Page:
What Would a Millennial-Generation Budget Look Like?
The average age of Congress is 57.4 years-old. With all the talk (from both sides of the aisle) about how our ballooning debt is stealing from today’s young people, shouldn’t they have a voice in deciding how to solve our long-term fiscal problems, considering they’ll be the ones paying for them? And yet, now that Rep. Aaron Schock (R-IL) has turned 30, not a single member of Congress is in his/her twenties.
What would a budget designed by the Millennial Generation look like? We now know thanks to a group of 18- to-26-year-olds who have released a budget proposal reflecting their priorities. It’s even been scored by the CBO. Organized by the Roosevelt Institute’s Campus Network, the group, along with a handful of think tanks, was given a $200,000 grant by the Peter G. Peterson Foundation to craft a budget proposal.
Here’s an overview of the so-called “Budget for Millennial America.” And here’s a full version. Among its highlights:
- Automated stimulus plan where the release of funds is tied to economic conditions.
- Create a state budget bank where states are able to borrow from the Federal government when national economic triggers deem it necessary.
- End some $15 billion of agriculture subsidies
- Tax carbon at $23 per ton, repeal the federal gas tax
- Increase funding for intercity highspeed rail
- Reduce combat troops in Afghanistan, Iraq, to 45K by 2015
- Implement a new income tax code based on percent of total income
Stimulus funds would be triggered after an observed 1% increase in the national unemployment rate. Once triggered, the total funding would be automatically authorized for $7.5 billion per point of national unemployment. These funds would be allocated to states based on population.
We have modeled out federal outlays and expected repayment schedule based on the amount of relief already provided in ARRA, the aggregate state deficit projections over the next 4 years, and historical state fiscal behavior in previous recessions. We estimate that demand for lending would be $198 billion over the next two fiscal years and have allocated that sum, less $6 billion in funding remaining in the pipeline from ARRA. Given that this bank will largely take the place of statewide “rainy day funds,” we expect that outlays can be repaid in full by FY 2019.
We propose phasing out the vast majority of existing agricultural subsidies. Half of the annual savings will be applied to deficit reduction while the other half will be used to promote sustainable, local agriculture and fund programs that address urgent problems such as food deserts and lack of access to fresh fruits and vegetables.
We propose the introduction of an upstream carbon tax of $23 per ton of carbon dioxide equivalent beginning in 2012. This price will increase by 5.6% each year, which is consistent with the EPA’s conservative estimates of the social cost of carbon. The CBO has projected that it will reduce emissions by 36% of projected levels by 2026, setting us on a path to responsible levels of emissions over the long term. We take the view that a tax is more efficient than a cap-and-trade system, as it confers more certainty about the future price of carbon. This certainty makes our free market system friendlier to innovators and encourages entrepreneurialism through guaranteeing the future costs and revenues from shifting to low-carbon production. Furthermore, we propose the full repeal of the federal gas tax. The double taxation that a gas and carbon tax would en-tail is unnecessary; in fact, a carbon tax is simply a broader version of a gasoline tax.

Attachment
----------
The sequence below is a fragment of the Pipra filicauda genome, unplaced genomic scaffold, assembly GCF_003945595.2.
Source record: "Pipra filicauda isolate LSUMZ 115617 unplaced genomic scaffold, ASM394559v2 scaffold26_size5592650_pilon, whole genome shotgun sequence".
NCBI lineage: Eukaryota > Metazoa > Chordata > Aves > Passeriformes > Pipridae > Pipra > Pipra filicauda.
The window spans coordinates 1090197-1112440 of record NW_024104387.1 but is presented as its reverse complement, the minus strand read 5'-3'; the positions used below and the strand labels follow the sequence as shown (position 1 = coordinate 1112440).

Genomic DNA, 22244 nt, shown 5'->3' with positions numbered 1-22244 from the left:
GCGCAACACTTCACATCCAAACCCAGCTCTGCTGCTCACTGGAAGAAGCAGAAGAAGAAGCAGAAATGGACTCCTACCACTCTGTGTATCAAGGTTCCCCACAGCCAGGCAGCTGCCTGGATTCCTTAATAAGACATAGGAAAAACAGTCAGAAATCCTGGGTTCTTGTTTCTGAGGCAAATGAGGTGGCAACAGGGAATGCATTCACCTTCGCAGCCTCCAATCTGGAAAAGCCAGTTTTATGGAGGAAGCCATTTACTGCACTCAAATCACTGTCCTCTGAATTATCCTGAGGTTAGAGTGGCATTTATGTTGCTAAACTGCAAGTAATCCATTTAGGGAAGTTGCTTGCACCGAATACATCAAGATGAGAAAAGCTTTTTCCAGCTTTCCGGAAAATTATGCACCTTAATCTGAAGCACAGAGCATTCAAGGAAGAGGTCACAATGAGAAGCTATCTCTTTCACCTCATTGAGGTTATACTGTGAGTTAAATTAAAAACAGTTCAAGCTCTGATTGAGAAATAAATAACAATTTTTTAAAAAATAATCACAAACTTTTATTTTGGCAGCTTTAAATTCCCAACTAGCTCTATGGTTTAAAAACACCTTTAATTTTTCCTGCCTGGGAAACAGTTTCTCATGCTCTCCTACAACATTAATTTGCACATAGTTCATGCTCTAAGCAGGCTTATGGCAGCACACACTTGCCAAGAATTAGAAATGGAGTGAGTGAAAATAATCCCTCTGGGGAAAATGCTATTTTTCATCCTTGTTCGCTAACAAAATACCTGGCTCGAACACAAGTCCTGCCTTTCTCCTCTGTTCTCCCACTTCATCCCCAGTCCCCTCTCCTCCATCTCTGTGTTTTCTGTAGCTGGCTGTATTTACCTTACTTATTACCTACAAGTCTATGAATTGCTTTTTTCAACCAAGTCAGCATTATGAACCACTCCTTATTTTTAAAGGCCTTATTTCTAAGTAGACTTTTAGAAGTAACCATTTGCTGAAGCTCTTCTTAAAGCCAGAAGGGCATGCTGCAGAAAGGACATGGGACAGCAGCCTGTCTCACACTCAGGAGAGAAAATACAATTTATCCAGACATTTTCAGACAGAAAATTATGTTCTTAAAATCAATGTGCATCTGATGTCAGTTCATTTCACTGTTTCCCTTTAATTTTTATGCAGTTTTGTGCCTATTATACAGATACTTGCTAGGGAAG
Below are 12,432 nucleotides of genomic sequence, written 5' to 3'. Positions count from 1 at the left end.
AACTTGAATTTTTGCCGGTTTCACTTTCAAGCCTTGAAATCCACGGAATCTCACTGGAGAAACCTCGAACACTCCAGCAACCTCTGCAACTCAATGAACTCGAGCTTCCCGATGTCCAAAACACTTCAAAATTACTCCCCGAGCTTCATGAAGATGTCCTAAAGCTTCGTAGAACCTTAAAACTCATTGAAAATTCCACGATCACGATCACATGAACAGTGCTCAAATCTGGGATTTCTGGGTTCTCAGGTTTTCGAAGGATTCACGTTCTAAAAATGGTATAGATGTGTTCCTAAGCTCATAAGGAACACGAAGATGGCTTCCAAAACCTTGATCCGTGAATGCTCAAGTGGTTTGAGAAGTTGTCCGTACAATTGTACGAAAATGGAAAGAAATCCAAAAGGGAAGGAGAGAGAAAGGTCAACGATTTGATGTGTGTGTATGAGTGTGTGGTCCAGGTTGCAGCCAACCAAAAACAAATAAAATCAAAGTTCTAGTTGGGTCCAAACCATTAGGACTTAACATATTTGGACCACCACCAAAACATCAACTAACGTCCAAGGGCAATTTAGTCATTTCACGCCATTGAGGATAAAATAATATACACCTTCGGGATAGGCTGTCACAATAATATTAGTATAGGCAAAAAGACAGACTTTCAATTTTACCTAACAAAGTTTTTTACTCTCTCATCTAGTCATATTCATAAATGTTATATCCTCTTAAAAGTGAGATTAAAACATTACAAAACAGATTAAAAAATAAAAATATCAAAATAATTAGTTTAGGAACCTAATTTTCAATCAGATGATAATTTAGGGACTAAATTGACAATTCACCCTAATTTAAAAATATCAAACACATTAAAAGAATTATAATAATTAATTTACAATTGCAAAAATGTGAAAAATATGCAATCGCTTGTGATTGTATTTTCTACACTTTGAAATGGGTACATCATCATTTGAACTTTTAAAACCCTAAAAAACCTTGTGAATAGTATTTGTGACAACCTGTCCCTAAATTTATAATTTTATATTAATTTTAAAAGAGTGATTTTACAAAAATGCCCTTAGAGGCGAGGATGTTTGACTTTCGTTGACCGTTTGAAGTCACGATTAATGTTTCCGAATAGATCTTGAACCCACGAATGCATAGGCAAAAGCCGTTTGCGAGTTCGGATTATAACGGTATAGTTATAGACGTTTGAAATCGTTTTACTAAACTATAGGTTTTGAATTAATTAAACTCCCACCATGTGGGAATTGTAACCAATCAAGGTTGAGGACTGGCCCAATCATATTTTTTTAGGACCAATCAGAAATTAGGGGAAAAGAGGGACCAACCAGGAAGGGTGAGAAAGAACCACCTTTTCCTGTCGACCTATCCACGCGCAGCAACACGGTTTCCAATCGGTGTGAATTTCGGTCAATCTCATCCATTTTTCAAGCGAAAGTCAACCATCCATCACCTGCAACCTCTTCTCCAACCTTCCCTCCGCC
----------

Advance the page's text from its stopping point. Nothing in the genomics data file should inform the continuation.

We propose supplementing existing funding for the HighSpeed Intercity Passenger Rail program with an extra $3 billion per year, indexed to inflation, through 2025. This long-term commitment will guarantee federal support for apprehensive local partners and ensure the program’s success.
Millennials overwhelmingly disapproved of the invasion of Iraq and the current large-scale occupation of Afghanistan, viewing these wars as misguided, costly endeavors that distract US resources from waging an effective war against global terrorism. Roosevelt recommends scaling down and ending the US occupations of Iraq and Afghanistan to free up our forces for potential deployment in other, future conflicts. Under this scenario, the number of military personnel deployed for war-related purposes would decline over a five-year period to an average of 180,000 in 2011, 130,000 in 2012,100,000 in 2013, 65,000 in 2014, and 45,000 in 2015 and there-after. The US would save over $1.1 trillion from 2012-2021.
We propose a new income tax code that bases bracket assignment upon share of overall American income, rather than the haphazard reforms which currently characterize the process. Brackets will be based on the percentile of total income earned in the United States.
A new bracket system amounts to a tax cut for the vast majority of working families. We combine the bottom two brackets under the current system into a single bracket with a 9.45% income tax rate instead of the existing 10 and 15% rates for the current two brackets. Our second bracket, at a rate of 15.75%, compares favorably to the 25% individuals are paying in this bracket even under the Bush-era tax cuts. Every other rate is lower than those under President Clinton, and our elimination of a wide range of income and corporate tax loopholes ensures that the system is both straightforward and friendly to foreign investors.Moreover, our system eliminates many of the problems Congress currently resolves on an annual basis. We permanently eliminate the “marriage penalty” under the Alternative Minimum Tax. Furthermore, our new income share system automatically incorporates revisions to the AMT so that it affects only the truly wealthy.